So, imagine a society like that… 2 out of every 5 people FORCED to work a job that they hated, (and worked inefficiently at that), just so that the other 3 of the 5 could have the “privilege” of paying no estate or income tax, and could carry out their own personal ambitions (unfettered wealth generation and war-mongering being the chief ambitions among them)! While 2 out of 5 is not a majority, it is still a sizeable portion of the population. Not inconsequentially, the Russian taxation-industrialization system led to World War I (and, arguable, World War II). Rightfully, this system failed.

            Let’s not help forge another aristocracy on this planet. We are all inhabitants of Earth, brought here through no fault of our own. We all deserve an equal chance to its resources. ALL! (Not just a selected 3 out of 5.) Freedom isn’t free, and can never be.

        • guard4her

          Worst kind of envious thieving filth. Apparently I don’t get to give my money to whomever I want, it seems to be up to you where it goes.

          • Selcuk Olzker

            You’re silly. I’m envious of no one. I’m angry at the billionaires who have stolen their wealth…yes all of them, and endanger our economy and democracy. Money is legally tender to be used to expedite and make convenient the exchange of useful goods and services between individuals When it know longer represents that (which is certainly true for any billionaire and many millionaires), then that money is fraudulent and illegitimately acquired, a moral hazard for a productive economy, and no better than stealing. Taking it back forcefully, while legitimate, would end in a revolution and damage our economy, as it has done in many such revolutions in the past. Unless we take another path, this is inevitable. A reasonalbe path is to use high inheritance taxes, 99% for any billionaire is reasonable. 10 million to ones kids is more than enough to get buy.

            • Andrew Henderson

              You might be on the wrong site. Better to find a resource that serves your own needs.

        • Sven

          All tax is theft. Government is the scourge of humanity and your mind has been captured. NOT ONE country today nor ever has practiced capitalism. It’s impossible when GOV taxes, steals, cheats and colludes with crony’s.

          You are in imprison and worship your masters because of your cowardice.


    people argue that without property taxes regions will no be able to provide education well first off property taxes are an illegal act allowing someone to tax a property opens up yourself to paying a percentage of all your belongings (your sweater your cellphone a percentage of the value of your bed) by the constitution the authorithy to tax is granted but by definition a tax is a percentage of the cost of transaction service for good at the time of sale or rendering of service it is not a continued expense.


    Actually education taxes are improperly distributed to wealthy neighborhoods in America because of this ignorant and deceitful practice. On your id there is a listed address with a zip-code the state and federal governments are supposed to collect taxes as a whole and then disperse these funds evenly among all its citizens the way this is supposed to be done is via the identification card system this system keeps a database of registered citizens in a zip-code and this determines how much of taxes collected are given to that area why because ares with higher populations require more funding than areas that are less populated.

  20. David McClintock

    If I join Nomad Capitalist or offer to pay – can I get a detailed list of all property tax rates with explanations in all countries, jurisdictions and municipalities in the world?

    • Omar from Yogya

      It may be easier to spend the time and build up your own spreadsheet. I am sure that there are many among us that would pay you a nominal amount for the research when concluded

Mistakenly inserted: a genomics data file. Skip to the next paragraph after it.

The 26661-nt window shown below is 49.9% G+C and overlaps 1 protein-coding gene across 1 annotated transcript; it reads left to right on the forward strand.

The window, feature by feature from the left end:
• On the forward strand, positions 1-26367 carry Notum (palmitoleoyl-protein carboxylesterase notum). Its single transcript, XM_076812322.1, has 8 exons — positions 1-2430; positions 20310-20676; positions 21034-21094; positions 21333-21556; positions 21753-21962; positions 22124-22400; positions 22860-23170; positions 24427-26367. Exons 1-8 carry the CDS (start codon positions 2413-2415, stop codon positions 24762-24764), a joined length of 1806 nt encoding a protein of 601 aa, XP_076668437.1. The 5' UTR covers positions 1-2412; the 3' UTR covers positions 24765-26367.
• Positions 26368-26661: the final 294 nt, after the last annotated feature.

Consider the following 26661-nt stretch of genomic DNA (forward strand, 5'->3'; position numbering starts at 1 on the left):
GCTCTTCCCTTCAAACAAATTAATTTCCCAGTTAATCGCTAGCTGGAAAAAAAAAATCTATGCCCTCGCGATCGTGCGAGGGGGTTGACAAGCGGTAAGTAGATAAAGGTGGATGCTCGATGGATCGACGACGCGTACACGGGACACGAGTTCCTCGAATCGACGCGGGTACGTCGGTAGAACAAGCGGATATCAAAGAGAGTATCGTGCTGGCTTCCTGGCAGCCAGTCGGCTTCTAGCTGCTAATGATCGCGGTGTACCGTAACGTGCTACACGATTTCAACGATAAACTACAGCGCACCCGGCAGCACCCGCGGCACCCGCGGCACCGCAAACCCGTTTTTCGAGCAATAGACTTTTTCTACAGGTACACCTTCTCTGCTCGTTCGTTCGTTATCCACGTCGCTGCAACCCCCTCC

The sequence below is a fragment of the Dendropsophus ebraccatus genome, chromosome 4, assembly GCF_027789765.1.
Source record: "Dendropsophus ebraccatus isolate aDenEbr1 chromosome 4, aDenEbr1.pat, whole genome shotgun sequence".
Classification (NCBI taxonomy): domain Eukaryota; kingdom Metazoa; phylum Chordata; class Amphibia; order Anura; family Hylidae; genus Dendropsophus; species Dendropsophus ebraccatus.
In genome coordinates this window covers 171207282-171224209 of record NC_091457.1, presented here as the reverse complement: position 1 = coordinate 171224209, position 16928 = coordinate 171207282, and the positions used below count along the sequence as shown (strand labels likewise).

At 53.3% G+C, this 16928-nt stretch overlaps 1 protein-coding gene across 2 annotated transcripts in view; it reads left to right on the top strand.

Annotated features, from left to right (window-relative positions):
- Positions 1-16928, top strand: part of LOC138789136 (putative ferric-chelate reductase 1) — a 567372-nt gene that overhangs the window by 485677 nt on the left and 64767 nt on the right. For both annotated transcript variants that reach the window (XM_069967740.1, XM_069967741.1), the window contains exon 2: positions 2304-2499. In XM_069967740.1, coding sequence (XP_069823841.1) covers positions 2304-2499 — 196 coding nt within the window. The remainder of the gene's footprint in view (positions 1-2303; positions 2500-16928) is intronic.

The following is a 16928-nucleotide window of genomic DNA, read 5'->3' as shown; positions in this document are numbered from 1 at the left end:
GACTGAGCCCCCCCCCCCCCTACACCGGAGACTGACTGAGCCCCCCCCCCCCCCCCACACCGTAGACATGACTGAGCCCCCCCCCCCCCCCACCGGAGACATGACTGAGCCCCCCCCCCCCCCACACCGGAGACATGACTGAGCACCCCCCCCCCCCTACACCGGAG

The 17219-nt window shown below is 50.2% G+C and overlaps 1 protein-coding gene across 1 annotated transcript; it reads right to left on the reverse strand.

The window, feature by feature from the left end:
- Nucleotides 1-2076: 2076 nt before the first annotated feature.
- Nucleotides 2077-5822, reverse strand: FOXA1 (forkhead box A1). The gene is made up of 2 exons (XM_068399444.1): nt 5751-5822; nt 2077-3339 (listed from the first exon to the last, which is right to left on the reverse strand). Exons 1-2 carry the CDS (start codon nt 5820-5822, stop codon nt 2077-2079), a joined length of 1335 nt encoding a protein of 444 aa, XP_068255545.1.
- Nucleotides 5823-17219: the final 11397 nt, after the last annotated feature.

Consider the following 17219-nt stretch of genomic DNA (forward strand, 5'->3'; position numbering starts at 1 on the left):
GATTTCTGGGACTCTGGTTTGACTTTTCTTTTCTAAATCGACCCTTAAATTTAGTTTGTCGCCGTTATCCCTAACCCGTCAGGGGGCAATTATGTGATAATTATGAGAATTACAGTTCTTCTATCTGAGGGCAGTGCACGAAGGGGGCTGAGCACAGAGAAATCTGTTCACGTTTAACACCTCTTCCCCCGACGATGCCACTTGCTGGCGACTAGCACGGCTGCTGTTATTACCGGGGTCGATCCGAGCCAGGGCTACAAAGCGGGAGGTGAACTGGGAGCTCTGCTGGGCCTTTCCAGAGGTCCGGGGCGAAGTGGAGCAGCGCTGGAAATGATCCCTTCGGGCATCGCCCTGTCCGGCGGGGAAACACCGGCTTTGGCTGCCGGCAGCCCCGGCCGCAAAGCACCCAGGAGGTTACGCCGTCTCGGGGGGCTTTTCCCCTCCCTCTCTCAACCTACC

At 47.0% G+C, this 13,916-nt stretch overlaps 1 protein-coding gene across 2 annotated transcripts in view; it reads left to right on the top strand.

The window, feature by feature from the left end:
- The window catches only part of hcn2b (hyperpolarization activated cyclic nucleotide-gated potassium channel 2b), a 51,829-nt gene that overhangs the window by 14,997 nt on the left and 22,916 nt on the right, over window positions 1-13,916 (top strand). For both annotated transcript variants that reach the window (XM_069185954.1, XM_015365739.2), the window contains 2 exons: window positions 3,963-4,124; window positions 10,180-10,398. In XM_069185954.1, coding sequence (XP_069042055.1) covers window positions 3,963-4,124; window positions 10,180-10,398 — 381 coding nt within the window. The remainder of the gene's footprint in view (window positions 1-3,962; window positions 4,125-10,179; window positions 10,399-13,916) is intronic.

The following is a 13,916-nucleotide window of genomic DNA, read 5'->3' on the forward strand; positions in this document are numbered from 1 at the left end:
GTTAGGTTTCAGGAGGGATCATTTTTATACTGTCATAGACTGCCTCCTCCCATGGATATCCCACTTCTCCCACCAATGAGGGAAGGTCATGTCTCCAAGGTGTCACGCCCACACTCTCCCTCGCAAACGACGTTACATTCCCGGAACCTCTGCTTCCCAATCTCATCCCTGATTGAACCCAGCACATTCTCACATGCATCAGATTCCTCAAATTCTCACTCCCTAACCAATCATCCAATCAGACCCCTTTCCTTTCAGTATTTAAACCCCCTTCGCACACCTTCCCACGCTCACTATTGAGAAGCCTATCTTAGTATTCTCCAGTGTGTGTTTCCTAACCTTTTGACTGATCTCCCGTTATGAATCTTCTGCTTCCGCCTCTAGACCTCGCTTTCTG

21. patriotpioneer

    It’s interesting that before 1913 there were no personal property taxes in the U.S. , but we still seemed to have roads, schools, police, fire-departments, hospitals……

  22. Sven

    39% of voters in North Dakota get to vote to KEEP property taxes (the percentage who DON’T own homes). Fair?

  23. Cédric Ballet

    Property taxes in the US are horrendous (due to poor city management and urban sprawl), but so are they in most developped countries; the point of this tax is to maintain the local infrastructures; roads, utilities, fire station, schools etc.. THEREFORE valorizing your investment and allowing you to make profit as the community improves.

    Unless you live alone in the middle of a desert wasteland you should expect to pay these taxes anywhere; just common sense. You cannot expect to profit of developped economies and pay no taxes that’s just plain stupid. Some countries are bad deals other are better tax wise, but MOST of the time, high taxes come with political stability, transparent judicial system, modern infrastructure, access to finance, security etc..

    Trying to dodge taxes and chose countries only based on low taxes especially for small investors is a dumb approach. Yes sure you can go to some third world countries and pay no taxes, but don’t complain then if you get racketed and swindled by guys in leather jackets, if the roads are destroyed, that nobody comes to put down a fire at your home, and that nothing works. Not that you cannot find some good deals out there, but most of the time taxes are like commodities, it is supply and demand. If taxes are too high in a country, the businesses and people move out, the economy tanks and the government may utlimately have to lower taxes to attract capitals. If they are too low, the economy and investments cannot grow because there are no infrastructures, no rule of law, no schools etc; So the theory is that taxes set themselves organically

    • anarchist

      Most developed countries have prop.taxes, true, but nowhere near US rates, no one any where in the world pays $10K/year in taxes for a 3 bedroom house, like in most developed regions in the US. In most European countries it’s a few hundred $.

      • Cédric Ballet

        I agree property taxes in the US are high, but it also depends on how much costs your 3 bedrooms and when did you buy it. In the Miami area, you can buy a 3 bd for 200-300k, and the property taxes will be 1,28% thus $3200. On the other hand transfer taxes are low in the US.
        Btw i think investing in Florida is a good deal since you do not pay state tax on incomes and capital gains, and the demographics are strong.

        In Los angeles for exemple i pay 1,35% of the assessed value for commercial. If you just bought the property, yes, the taxes will be high but after a while the assessed value becomes disconnected from the fair market value. For example, i have a property that i bought and improved for 800k 4 years ago and it is now worth more than the double, but the assessed value merely improved